A month ago, I was living in Asia. I had a job that I loved, friends and coworkers who inspired me, and a home that always provided something new to learn. (Also, I had an income.)
That's not to say life was fun or easy or glamorous. My job was by turns overwhelming and boring, though it never lacked purpose. New people aren't always what you want, especially when you're living somewhere new.
Always learning something about your context is just as exhausting as it is exhilarating. But these are the kinds of challenges I love. I enjoy learning by slamming all the dullness of my comfort and confidence into a whole new setting. I took an internship in Asia because I expected, wanted, a challenge made of novelty.
But now, I'm home. And not like 'back in Texas looking but doing something new' home. Nope. I have followed that grand millennial joke and moved back home with my parents.
There are some true positives about this! I missed my family so much over the 13 months I was away, and it's been good to reconnect with them. Not paying rent is inherently cheaper, which is important to me at the moment... And I'm definitely not alone! I was really surprised by how many of my friends, even the ones with steady incomes, are living at home right now. It's feeling pretty 'all in this together' around Dallas right now.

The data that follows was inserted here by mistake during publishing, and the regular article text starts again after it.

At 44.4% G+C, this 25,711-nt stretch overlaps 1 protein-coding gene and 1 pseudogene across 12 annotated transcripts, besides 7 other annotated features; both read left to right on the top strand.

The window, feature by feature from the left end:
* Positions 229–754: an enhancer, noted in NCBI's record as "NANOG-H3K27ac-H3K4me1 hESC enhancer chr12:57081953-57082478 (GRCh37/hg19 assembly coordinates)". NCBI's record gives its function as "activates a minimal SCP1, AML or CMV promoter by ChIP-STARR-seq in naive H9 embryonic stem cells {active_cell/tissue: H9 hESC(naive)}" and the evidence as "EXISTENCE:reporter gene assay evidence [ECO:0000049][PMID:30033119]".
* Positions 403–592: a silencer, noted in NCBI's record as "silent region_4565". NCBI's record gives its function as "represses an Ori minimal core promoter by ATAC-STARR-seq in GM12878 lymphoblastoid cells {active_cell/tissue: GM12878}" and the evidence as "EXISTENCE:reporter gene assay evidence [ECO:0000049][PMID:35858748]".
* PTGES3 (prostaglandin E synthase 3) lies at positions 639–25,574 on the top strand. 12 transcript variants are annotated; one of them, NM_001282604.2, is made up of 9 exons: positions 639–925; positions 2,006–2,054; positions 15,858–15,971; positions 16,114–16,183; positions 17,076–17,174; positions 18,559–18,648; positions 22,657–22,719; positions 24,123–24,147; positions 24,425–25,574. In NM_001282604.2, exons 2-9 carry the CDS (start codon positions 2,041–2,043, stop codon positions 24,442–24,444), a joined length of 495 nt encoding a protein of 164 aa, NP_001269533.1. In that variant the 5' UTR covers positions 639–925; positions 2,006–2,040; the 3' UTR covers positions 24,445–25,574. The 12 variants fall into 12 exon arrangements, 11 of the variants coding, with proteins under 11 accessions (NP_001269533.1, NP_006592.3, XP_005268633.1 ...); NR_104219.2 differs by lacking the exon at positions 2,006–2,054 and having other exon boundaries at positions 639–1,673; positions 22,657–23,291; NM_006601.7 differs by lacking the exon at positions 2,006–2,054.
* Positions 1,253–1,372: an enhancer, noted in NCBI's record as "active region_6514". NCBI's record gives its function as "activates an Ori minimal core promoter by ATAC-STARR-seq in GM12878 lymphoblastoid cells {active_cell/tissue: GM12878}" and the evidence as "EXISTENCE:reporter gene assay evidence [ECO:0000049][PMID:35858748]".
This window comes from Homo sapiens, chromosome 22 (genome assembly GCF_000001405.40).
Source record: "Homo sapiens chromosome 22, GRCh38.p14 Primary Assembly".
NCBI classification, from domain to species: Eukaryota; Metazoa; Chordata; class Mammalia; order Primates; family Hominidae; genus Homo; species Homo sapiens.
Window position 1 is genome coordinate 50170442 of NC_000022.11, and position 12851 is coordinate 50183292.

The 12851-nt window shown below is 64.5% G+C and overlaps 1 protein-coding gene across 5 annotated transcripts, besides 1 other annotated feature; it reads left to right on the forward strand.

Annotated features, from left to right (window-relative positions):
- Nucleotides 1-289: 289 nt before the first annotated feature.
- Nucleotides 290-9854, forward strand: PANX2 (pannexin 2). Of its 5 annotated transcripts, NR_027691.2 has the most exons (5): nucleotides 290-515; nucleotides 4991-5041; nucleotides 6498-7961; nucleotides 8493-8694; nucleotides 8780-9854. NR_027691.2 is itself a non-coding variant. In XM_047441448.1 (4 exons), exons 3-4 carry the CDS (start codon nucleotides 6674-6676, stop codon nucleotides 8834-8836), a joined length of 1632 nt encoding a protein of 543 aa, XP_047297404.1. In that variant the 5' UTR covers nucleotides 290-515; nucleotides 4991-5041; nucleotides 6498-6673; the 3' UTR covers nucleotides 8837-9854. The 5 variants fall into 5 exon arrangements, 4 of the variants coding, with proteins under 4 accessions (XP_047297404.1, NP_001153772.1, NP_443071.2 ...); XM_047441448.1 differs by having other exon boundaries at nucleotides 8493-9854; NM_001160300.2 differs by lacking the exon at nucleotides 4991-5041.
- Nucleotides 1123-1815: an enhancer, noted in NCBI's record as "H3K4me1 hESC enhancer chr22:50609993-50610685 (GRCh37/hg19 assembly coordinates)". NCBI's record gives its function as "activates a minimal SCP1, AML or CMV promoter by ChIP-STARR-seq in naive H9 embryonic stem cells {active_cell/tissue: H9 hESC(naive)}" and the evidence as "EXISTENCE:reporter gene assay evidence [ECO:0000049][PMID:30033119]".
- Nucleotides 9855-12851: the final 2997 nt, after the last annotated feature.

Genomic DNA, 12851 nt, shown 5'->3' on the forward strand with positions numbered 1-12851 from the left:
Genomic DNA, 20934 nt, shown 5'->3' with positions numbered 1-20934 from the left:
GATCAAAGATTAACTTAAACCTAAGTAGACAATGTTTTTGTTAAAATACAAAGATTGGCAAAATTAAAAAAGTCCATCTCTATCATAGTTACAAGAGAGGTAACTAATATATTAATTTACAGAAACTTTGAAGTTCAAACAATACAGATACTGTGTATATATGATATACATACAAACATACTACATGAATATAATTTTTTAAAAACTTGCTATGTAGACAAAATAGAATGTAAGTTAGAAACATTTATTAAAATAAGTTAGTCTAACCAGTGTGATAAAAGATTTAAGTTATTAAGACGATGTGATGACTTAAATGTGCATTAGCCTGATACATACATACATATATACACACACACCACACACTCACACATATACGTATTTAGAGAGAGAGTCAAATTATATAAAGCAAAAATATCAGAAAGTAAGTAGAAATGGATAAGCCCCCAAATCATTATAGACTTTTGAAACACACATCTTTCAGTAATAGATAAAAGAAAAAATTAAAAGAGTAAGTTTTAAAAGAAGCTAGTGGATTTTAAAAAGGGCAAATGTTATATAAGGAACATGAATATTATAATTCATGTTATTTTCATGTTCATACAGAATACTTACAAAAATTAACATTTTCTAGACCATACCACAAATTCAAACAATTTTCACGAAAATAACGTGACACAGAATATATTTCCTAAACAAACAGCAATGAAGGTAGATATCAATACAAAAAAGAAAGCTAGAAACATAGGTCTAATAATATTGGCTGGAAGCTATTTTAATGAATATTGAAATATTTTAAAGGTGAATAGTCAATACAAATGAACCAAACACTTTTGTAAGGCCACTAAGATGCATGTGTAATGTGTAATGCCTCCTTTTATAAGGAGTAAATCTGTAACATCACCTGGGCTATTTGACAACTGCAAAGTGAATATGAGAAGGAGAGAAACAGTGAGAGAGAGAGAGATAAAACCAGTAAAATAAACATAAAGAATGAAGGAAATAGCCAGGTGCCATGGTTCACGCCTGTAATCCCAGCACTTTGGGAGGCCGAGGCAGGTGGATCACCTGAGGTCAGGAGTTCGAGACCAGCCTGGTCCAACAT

But it's also not easy. It looks like I'll be here for the next few months, and honestly that thought makes me want to run again as soon as possible.
It's hard not to let going home feel like taking steps backward. Living in the same room, seeing the same people, it's enough to make a girl forget the 5+ years that have passed since the last time she was the person who lived in this room. So the challenge this year is not learning new languages or cultures but figuring out how the current me fits into the old ways of speaking and living.
Reconciling those years of growth and change with an all too familiar setting is frustrating. Working as a barista instead of in the comms department of an anti-sex trafficking organization could feel reductive if I let it. The next few months could fly by in a haze of passivity, where I wait on my family and their schedule like I did in high school.
These things could be anxiety inducing, if they weren't so damn normal. There's definitely an element of unresolved issues here. Home can feel full of things that I got over or ran away from, which means that it's probably, definitely time to confront them. So that's an annoying opportunity isn't it?
So here's to new things in old places and so much more time to read and write.